- In the past 3 days, the strike had disrupted travel plans for over 12,000 customers across KQ network.
- It forced the cancellation of over 300 flights and affected 3,500 other employees.
Kenya Airways says it will resume full operations on Saturday, as the pilots’ strike that paralysed the airline operations ended on Wednesday.
“Dear Customer, we look forward to welcoming you back on-board with normal flight operations resuming by the 12th of November 2022,” Kenya Airways said in a communication to its customers.
The Kenya Airline Pilots Association (KALPA) called off the strike after the Employment and Labour Relations Court ordered the pilots to resume work.
The pilots’ association had initially defied a court order preventing the industrial action.
KALPA accused the airline of pilot victimisation and harassment as well as unilateral withdrawal of the staff provident fund, non-adherence to Kenya Civil Aviation Regulations, and leadership and governance challenges.
However, after four days of stalemate, the Labour Relations Court judge Anna Mwaure on Tuesday ordered KQ pilots to resume duties by 6am on November 9, 2022, unconditionally.
Following the directive, Kenya Airways on Tuesday night said 23 pilots were available for duty with the airline commencing disciplinary process for the pilots who had not reported on duty as per their rosters.
“The company is also pursuing contempt of court proceedings against the KALPA executive committee, jointly and severally, for breaching the Court Order for taking part in and inciting its members to participate an unlawful strike, causing immense revenue losses to the company, damaging the image and reputation of the company, as well as national and economic sabotage," Kenya Airways Group Managing Director and CEO, Allan Kilavuka said.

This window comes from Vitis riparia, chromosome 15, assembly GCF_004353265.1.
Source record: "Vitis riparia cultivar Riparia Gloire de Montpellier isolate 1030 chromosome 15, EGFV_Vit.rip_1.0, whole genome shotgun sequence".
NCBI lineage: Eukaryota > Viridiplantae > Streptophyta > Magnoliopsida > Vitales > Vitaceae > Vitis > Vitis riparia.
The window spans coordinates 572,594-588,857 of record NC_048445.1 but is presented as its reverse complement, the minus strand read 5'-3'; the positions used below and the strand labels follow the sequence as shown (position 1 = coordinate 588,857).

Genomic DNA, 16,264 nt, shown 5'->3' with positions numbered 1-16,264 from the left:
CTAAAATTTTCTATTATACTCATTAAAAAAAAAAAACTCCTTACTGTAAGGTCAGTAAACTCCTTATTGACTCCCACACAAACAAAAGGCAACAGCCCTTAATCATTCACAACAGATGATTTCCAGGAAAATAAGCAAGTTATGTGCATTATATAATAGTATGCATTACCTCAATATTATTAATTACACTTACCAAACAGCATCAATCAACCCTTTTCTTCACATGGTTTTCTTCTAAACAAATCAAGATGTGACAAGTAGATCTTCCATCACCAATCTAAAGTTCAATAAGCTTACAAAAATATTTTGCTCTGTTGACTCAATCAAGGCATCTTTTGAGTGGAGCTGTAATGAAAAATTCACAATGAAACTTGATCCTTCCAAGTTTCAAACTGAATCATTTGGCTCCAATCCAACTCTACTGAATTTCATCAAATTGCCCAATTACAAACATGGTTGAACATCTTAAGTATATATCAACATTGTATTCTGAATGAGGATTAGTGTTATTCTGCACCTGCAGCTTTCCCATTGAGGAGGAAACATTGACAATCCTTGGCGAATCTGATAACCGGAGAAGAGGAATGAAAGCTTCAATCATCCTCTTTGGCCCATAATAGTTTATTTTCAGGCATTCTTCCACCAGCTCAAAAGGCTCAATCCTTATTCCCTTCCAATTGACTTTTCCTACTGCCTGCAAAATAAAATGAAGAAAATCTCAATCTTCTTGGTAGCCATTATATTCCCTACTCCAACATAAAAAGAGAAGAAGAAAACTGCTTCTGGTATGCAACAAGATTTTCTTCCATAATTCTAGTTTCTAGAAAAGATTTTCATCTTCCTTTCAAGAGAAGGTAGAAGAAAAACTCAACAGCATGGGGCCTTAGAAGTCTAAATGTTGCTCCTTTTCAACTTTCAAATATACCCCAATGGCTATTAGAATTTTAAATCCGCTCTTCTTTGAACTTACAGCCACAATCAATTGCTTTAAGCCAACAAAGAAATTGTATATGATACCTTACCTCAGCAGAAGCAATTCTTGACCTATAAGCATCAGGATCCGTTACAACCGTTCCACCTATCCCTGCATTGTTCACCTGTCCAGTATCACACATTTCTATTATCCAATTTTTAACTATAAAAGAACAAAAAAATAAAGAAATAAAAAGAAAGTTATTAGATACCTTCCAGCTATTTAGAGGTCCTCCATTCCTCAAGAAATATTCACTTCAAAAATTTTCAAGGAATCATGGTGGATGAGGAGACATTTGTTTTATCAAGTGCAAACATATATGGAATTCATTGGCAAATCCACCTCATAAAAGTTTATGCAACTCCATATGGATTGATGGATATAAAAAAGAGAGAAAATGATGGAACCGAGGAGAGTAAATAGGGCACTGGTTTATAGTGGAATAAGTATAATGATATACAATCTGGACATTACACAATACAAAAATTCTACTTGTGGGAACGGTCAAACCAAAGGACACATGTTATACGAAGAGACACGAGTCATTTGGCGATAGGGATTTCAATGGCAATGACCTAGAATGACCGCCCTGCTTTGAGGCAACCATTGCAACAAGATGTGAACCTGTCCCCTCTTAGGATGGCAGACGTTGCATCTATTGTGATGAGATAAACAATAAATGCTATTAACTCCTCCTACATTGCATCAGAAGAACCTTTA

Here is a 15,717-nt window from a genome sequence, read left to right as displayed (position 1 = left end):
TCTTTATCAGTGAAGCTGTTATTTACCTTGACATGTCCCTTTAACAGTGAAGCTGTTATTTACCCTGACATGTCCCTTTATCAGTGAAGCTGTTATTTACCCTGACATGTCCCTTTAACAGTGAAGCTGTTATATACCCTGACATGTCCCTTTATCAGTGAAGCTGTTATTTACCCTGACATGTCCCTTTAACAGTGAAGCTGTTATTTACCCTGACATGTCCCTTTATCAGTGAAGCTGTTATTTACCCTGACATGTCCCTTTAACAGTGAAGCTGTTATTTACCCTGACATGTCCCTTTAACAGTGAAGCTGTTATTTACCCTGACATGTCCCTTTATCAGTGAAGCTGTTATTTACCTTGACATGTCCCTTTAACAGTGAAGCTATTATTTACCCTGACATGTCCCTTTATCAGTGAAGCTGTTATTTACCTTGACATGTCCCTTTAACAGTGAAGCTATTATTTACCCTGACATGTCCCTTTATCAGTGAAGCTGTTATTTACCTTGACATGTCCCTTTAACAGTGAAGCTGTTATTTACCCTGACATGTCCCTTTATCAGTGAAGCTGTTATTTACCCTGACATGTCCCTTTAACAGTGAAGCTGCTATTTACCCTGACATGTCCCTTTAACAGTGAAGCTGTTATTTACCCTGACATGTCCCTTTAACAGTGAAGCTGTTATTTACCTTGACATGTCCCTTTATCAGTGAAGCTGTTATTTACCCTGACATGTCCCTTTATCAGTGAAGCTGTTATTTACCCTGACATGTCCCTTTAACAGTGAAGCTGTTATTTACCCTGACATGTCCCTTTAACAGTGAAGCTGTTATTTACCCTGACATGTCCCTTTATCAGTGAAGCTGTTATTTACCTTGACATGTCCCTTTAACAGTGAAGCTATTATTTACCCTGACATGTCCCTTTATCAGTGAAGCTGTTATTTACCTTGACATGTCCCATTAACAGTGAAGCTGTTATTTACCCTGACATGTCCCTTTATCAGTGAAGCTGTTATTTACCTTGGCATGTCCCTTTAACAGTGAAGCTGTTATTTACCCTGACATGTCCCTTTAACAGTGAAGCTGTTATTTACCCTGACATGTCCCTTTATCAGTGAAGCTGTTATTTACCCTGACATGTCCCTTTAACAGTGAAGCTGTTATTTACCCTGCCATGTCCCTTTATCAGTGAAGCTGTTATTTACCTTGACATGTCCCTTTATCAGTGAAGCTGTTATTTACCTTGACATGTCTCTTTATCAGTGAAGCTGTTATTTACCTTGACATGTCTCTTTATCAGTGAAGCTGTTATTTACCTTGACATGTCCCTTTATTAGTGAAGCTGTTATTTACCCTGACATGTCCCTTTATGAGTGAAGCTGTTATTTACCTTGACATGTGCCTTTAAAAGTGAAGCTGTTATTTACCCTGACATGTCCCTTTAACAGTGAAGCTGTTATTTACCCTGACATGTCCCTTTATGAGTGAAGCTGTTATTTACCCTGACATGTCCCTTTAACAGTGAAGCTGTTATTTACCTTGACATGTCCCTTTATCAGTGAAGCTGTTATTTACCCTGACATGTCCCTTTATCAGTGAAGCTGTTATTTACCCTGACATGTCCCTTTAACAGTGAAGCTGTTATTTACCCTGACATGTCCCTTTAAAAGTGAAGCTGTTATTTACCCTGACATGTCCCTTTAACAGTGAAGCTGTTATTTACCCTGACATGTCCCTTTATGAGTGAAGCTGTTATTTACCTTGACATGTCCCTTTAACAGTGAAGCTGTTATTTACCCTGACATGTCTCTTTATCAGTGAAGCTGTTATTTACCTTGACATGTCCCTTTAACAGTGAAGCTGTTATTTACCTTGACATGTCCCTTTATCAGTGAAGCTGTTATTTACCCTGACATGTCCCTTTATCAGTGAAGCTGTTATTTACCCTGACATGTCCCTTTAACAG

In the past three days, the strike has disrupted travel plans for over 12,000 customers across KQ network, forced the cancellation of over 300 flights and affected 3,500 other employees.
The tussle between the pilots and the state was escalated earlier in the week after the Transport and Labour ministries failed to broker a deal prompting the intervention of the court.
The aviation sector woes were further deepened after Kenya Aviation Workers Union (Kawu) also asked their members to down their tools over Kenya Airport Authority’s failure to conclude and implement a collective bargaining agreement (CBA), which was negotiated and agreed upon in 2019.
Kalpa on Tuesday night called off the strike and urged their members to resume duty on Wednesday.
General secretary and CEO Murithi Nyagah, said members should report to the executive council any incidents of victimisation or disciplinary action taken against them contrary to the court orders.
The five–day strike has seen more than 300 tonnes of perishable cargo rot at the airport and thousands of passengers stranded after flights were cancelled.
The Agriculture Cabinet Secretary Mithika Linturi yesterday said that the fresh produce industry had suffered losses of over Sh200 million.
“The industry is still facing many challenges including the ongoing strike. The government is however working on a temporary measure to avail special planes to avert further losses,” Linturi said.
The setback comes even as horticultural exports remain a key revenue stream for the government.
In 2021, Kenya's value of horticulture exports increased to Sh157.7 billion from Sh150.2 billion in 2020, according to the 2022 Economic Survey.
Fresh Produce Consortium of Kenya (FPCK's) CEO noted that on the bare minimum, its members have been losing at least Sh45 million in revenues every day.
The strike has been a big blow to the horticulture sector coming during the high season when countries are placing orders ahead of the festive season and Valentine’s Day next year.
The strike came at a time that the rising global fuel prices inflicted a ninth consecutive half-year loss on the national carrier which has been surviving on State bailouts.
The national carrier has benefited from several State bailouts, the latest being Sh20 billion in the supplementary budget before the National Assembly.
In its 2021-2022 financials, the airline reported a 14 per cent drop in losses to Sh9.9 billion from Sh11.5 billion in the same period last year.
The airline attributed the loss to high fuel cost that saw the airline spend Sh11 billion during the period pushing its operational costs to a five year high of Sh57 billion.